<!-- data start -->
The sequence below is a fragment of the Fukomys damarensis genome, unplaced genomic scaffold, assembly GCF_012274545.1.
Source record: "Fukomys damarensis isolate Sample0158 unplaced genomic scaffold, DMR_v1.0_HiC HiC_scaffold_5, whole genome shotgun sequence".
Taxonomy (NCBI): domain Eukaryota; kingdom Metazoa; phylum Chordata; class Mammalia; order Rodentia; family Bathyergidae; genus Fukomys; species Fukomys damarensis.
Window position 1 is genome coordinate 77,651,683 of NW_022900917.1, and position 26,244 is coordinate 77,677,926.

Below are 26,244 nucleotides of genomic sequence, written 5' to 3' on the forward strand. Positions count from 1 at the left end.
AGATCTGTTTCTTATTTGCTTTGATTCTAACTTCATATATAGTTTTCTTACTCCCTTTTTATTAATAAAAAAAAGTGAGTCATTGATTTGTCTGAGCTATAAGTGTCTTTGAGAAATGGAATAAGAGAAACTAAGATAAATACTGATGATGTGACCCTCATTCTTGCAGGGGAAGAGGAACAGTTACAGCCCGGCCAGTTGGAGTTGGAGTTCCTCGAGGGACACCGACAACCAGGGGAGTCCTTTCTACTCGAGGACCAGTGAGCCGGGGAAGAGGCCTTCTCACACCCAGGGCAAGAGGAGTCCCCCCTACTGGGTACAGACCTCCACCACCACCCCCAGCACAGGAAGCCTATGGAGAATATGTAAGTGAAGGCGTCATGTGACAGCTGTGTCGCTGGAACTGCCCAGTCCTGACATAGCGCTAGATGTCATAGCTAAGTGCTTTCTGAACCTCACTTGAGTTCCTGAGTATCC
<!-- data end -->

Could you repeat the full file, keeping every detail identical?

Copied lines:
The sequence below is a fragment of the Fukomys damarensis genome, unplaced genomic scaffold, assembly GCF_012274545.1.
Source record: "Fukomys damarensis isolate Sample0158 unplaced genomic scaffold, DMR_v1.0_HiC HiC_scaffold_5, whole genome shotgun sequence".
Taxonomy (NCBI): domain Eukaryota; kingdom Metazoa; phylum Chordata; class Mammalia; order Rodentia; family Bathyergidae; genus Fukomys; species Fukomys damarensis.
Window position 1 is genome coordinate 77,651,683 of NW_022900917.1, and position 26,244 is coordinate 77,677,926.

Below are 26,244 nucleotides of genomic sequence, written 5' to 3' on the forward strand. Positions count from 1 at the left end.
AGATCTGTTTCTTATTTGCTTTGATTCTAACTTCATATATAGTTTTCTTACTCCCTTTTTATTAATAAAAAAAAGTGAGTCATTGATTTGTCTGAGCTATAAGTGTCTTTGAGAAATGGAATAAGAGAAACTAAGATAAATACTGATGATGTGACCCTCATTCTTGCAGGGGAAGAGGAACAGTTACAGCCCGGCCAGTTGGAGTTGGAGTTCCTCGAGGGACACCGACAACCAGGGGAGTCCTTTCTACTCGAGGACCAGTGAGCCGGGGAAGAGGCCTTCTCACACCCAGGGCAAGAGGAGTCCCCCCTACTGGGTACAGACCTCCACCACCACCCCCAGCACAGGAAGCCTATGGAGAATATGTAAGTGAAGGCGTCATGTGACAGCTGTGTCGCTGGAACTGCCCAGTCCTGACATAGCGCTAGATGTCATAGCTAAGTGCTTTCTGAACCTCACTTGAGTTCCTGAGTATCC